Now he’s gone. For all of us — this time for and with Chris Caron — it ends too soon. Post talked to ex-player Chris Caron about his own seemingly-impending death. Nobody expected that Caron, age 40, would go first. Nobody was hit harder than Dave and Lucy when it happened last month. For them, quite literally, it was a death in their family. For Dave Post, for hundreds of other guys who know how it feels to grab a glove on Thursday night or Sunday morning, to go out there to share magnificent efforts with those you’ve worked beside for years, there’s no replacing him. Now he’s one of the league’s legends instead. Those who treasure Tri-State’s baseball traditions can think of Chris Caron, then consider how lucky he was, and they are, to be on those fields where baseball — good old-fashioned country baseball — comes alive.
- Jay Lemere called his good friend and fellow umpire Rich Thomson to break the news of Chris Caron’s passing and they reminisced about the days of Chris on the mound. Jay stated “Do you remember all the times I got hit behind the plate by a Chris Caron pitch and it seemed like I always happen to be back there when Chris was pitching? Those black and blues would take weeks to go away.” Rich replied to Jay “I have a confession to make – you know how we always umpired a bunch of Tri-State games together – well; you weren’t back there by accident when Chris was pitching.”
Jim Mischke was a great catcher for Thomaston. Nothing got by him in the dirt, he had great hands, called a great game, and had a gun for an arm. But when Chris was pitching, he threw so hard and his ball had so much movement that a couple pitches per game would glance off the glove, get by the catcher and periodically nail the umpire.
Rich continued… “Whenever I saw that we were scheduled to umpire Thomaston, I would purposely leave the house early to get to the field first so that I could walk down to the dugouts just to see who was warming up in the bullpen for Thomaston. If it was Joe Deming then I would take the plate. Deming was a great pitcher with great stuff but he didn’t throw as hard as Caron. If Ed Gadomski was warming up, no problem, I got the plate. Gadomski would live and die with the slider. But if Chris Caron was warming up then I would turn and run, not walk, run back to my car and hurry to put my ‘field’ umpire uniform on (so I would be dressed to umpire the bases already) and sit and wait for you (Jay LeMere) to show up.”
When Jay pulled into the parking lot, Rich would get out of his car and say “Jay, big game today, they’re going to want you behind the plate”…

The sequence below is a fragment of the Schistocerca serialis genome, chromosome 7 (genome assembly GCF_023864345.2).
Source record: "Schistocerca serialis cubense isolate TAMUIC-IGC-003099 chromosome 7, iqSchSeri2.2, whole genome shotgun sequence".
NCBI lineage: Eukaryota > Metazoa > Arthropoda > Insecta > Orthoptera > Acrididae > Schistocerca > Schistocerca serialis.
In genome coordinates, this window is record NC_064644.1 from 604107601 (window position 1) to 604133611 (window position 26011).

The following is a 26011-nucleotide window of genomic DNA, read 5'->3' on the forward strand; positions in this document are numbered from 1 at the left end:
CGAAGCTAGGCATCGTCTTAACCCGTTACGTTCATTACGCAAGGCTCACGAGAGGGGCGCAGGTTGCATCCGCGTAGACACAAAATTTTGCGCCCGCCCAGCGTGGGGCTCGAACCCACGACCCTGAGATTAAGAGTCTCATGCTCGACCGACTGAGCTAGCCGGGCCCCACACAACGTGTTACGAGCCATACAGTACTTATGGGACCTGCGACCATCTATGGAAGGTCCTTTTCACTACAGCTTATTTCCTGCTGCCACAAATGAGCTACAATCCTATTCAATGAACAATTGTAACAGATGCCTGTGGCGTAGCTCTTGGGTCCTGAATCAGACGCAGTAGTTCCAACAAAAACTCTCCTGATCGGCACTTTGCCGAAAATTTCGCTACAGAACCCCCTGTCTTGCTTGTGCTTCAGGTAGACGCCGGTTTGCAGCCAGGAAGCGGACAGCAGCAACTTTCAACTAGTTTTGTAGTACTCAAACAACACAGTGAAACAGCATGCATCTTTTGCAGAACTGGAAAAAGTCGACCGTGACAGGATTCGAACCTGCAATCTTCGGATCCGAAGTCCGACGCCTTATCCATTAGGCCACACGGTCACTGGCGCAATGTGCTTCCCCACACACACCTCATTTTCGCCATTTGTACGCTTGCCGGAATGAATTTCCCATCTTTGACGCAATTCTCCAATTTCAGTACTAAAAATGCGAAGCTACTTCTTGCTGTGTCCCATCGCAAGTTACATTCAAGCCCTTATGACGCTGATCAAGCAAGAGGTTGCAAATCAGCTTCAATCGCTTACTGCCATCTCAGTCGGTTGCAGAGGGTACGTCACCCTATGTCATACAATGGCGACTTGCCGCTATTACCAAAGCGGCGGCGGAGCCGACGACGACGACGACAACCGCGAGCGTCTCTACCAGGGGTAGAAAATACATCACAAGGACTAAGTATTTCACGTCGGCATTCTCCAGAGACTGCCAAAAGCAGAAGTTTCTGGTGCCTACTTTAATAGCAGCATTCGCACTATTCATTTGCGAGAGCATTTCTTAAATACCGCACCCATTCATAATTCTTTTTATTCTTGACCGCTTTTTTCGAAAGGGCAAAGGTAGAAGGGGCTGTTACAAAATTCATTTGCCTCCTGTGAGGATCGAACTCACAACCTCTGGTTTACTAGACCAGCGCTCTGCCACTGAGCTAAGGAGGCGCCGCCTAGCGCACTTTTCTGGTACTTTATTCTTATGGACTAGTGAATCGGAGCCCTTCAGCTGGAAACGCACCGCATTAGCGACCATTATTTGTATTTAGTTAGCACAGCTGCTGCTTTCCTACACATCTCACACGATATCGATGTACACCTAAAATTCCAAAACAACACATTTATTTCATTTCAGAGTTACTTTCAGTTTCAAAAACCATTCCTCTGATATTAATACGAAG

- Once a year it was grinder day for the Thomaston Spoilers. Chris’ parents would make home-made, foot-long grinders for everyone on the team and it was usually during an away game. These grinders had so much meat on them (with the works) that you could barely fit them into your mouth.
One year, grinder day happen to be at Fuessenich Park where the Spoilers of Thomaston played the Torrington Rebels. The Spoilers took a one run lead into the 9th inning and head coach Dave Post brought in Chris Caron to close out the game. Lou Fracasso was the home plate umpire. Chris was on fire that day and in typical Chris Caron fashion retired the side in order 1-2-3. Lights out. Game over. After the game, mom and dad Caron went up to the car and returned with two insulated coolers filled with grinders for the team.
We invited the umpires to join us for a grinder that day and they did. We were in a good mood and joking around while eating our victory grinders that we decided to tease Lou Fracasso a bit. “Lou, that 9th inning, it looked like you missed a couple of pitches.” Lou calmly put his grinder down, looked up at us and said, “I couldn’t even see the ball, (pause) he was throwing so hard that I couldn’t even see the ball.”
No player will ever-again wear Chris Caron’s #6 Jersey for the Thomaston Spoilers. His demeanor as a player and person constitutes it. Sure enough, from the day he passed away, it rained 6 consecutive days until the day of his funeral when the skies opened up and it was a beautiful day. We knew on that day that God had called Chris up to be the starting pitcher for his team in the Baseball Heaven League.
The Tri-State Baseball League will dedicate the 2010 season to the memory of Chris Caron and all games played opening day (May 16th) will hold a moment of silence just before the first pitch in Chris’ honor. In addition, Chris Caron will be inducted into the Tri-State Baseball League Hall-Of-Fame on Sunday June 6th at Doc Bartlett Field in Amenia, NY at 12 noon.